Martin Luther was the most important person in the Reformation of the Catholic Church. He was a German monk. He posted his "95 Theses" on the door of the Wittenberg Cathedral. This showed how he stood up against the church and criticized it for all of its faults.
He criticized the Catholic Church for the sale of indulgences, and the failure of the church to meet the needs of the people of Europe. The church at this time was unable to satisfy the people spiritually and intellectually. He felt that only two of the seven sacraments were true to Christianity, as was written the Bible. He became the leader in the rebellion against the Catholic Church, and the leader in the formation of the Protestant Religion. His ideas and revolt against the church helped the people of Europe to break free from the power of guilt that the Catholic Church held over them. Though he was a major religious reformer, Luther did not want to reform society. The Protestant Reformation that he started was simply a release from Catholicism for Europeans, and into a free, less complicated religious life.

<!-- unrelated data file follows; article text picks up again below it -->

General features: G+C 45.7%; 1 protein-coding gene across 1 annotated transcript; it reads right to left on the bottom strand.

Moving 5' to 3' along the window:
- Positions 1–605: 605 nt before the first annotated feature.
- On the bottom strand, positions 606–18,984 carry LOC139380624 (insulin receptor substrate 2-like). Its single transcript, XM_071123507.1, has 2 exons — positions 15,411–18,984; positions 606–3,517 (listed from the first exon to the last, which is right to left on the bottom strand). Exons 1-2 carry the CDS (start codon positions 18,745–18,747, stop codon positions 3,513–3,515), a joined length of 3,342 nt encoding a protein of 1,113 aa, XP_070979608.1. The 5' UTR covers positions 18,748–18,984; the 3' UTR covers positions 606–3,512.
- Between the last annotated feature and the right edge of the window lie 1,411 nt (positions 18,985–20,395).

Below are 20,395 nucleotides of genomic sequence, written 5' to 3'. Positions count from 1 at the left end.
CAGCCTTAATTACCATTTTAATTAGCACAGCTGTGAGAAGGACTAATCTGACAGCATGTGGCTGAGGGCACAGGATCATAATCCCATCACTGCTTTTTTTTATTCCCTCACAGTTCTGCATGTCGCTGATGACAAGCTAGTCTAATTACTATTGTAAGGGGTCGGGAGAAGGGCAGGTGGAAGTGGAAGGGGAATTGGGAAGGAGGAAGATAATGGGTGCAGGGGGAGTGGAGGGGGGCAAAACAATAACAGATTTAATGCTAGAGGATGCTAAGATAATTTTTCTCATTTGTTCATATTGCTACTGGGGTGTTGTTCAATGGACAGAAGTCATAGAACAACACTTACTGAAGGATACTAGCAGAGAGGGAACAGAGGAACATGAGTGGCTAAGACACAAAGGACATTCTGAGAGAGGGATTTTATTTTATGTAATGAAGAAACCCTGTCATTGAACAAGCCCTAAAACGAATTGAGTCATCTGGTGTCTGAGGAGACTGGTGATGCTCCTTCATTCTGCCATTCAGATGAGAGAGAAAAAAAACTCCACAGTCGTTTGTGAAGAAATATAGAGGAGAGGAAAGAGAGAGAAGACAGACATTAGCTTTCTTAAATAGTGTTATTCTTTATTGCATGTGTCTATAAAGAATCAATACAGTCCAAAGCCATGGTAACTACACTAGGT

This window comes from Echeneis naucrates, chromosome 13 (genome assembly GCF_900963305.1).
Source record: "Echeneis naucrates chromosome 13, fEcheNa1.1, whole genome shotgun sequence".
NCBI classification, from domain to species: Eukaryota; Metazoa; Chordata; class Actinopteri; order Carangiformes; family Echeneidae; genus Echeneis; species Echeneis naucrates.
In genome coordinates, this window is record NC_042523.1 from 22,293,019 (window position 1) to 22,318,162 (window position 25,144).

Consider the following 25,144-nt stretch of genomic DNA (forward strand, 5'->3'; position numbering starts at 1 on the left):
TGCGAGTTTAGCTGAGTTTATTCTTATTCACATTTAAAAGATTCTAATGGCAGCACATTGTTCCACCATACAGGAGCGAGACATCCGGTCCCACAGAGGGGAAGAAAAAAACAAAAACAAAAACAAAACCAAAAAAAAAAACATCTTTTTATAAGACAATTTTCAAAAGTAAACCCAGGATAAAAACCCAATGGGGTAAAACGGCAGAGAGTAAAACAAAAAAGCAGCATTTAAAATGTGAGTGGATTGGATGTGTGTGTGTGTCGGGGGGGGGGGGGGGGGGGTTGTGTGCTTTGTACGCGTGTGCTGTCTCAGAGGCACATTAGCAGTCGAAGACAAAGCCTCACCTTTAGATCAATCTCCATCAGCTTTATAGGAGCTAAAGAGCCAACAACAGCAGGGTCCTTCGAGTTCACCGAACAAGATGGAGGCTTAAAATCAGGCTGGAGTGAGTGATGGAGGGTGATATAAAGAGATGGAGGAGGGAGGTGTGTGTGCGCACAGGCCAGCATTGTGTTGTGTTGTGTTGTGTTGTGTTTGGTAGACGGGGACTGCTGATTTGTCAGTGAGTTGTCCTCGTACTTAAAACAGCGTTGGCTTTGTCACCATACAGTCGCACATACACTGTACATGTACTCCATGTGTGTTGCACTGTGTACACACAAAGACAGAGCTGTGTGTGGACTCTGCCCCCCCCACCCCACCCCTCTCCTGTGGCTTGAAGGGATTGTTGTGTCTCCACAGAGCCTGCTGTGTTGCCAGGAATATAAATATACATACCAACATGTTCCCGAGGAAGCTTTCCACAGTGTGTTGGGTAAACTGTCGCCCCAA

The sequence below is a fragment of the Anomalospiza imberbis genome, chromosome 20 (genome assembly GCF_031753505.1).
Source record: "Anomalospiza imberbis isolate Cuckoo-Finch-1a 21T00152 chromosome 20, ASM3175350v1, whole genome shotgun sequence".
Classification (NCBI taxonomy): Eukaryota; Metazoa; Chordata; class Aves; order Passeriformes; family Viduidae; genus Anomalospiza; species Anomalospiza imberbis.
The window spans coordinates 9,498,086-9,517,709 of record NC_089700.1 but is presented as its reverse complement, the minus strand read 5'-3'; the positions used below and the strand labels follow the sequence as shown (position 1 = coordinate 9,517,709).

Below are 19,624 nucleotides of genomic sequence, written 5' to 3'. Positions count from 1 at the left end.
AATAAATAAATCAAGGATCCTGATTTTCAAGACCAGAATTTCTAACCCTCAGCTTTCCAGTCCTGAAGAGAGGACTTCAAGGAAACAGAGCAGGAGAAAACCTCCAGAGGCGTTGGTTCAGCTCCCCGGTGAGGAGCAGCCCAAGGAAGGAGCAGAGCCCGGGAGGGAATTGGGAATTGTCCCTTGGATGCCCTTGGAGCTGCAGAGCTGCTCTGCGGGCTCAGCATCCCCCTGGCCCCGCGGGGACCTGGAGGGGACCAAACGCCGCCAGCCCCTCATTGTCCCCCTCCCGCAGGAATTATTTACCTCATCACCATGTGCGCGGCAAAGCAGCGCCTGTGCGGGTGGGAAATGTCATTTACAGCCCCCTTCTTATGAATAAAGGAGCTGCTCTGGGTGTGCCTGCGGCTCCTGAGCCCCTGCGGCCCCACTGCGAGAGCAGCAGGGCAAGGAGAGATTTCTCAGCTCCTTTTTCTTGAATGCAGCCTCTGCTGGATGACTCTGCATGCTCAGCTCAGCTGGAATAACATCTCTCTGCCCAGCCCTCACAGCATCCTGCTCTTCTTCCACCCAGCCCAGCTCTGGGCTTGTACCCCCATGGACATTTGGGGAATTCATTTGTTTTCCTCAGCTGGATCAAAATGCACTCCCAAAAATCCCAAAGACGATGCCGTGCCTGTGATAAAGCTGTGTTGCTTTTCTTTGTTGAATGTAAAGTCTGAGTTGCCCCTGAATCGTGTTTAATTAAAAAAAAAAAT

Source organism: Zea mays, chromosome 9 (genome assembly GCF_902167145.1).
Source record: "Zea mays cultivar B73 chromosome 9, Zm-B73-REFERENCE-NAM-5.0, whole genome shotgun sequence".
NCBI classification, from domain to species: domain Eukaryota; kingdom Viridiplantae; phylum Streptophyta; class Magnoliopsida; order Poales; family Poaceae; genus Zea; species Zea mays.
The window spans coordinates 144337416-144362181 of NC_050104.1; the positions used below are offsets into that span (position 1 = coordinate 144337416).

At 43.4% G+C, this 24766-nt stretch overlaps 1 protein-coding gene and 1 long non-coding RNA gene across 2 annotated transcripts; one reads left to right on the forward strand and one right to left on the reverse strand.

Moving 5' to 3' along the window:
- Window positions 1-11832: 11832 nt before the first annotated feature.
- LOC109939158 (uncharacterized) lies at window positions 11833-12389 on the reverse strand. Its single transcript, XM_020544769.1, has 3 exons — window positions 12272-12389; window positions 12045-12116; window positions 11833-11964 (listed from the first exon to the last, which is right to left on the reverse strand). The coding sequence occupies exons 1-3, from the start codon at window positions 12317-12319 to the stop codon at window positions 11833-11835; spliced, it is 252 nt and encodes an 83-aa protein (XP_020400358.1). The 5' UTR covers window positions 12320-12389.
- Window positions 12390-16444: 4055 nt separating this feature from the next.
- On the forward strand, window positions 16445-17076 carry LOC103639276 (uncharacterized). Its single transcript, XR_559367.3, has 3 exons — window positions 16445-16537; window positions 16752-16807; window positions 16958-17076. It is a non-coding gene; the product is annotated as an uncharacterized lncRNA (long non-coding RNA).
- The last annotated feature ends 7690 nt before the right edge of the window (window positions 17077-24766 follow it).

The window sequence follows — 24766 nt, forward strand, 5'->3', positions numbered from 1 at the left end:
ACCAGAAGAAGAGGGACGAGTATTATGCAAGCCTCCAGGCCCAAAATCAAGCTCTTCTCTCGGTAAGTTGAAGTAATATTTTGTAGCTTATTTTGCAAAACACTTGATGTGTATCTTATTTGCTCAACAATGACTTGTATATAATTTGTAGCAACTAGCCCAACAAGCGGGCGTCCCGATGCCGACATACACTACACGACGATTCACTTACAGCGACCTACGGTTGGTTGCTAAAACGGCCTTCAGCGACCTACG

Ulrich Zwingli was the leader of the Protestant Reformation in Switzerland. He led the Protestant religion to its stature of popularity with the Swiss. By 1518, Zwingli, like Luther, protested the sale of indulgences. He was a strong believer and enforcer of the belief that if an idea could not be supported by an ancient scripture, then it should not be believed or practiced. With Zwingli’s reforms in the church in Switzerland, the people began to question society, much like the followers of Luther. They began to question transubstantiation, saints, celibacy, and sacraments, as well as other religious ideas. Zwingli’s influence opened up new doors for reform and thinking for the Swiss people, much like Luther did for a majority of Europe. John Calvin was another Protestant reformer from Germany that created the new religion of Calvinism with.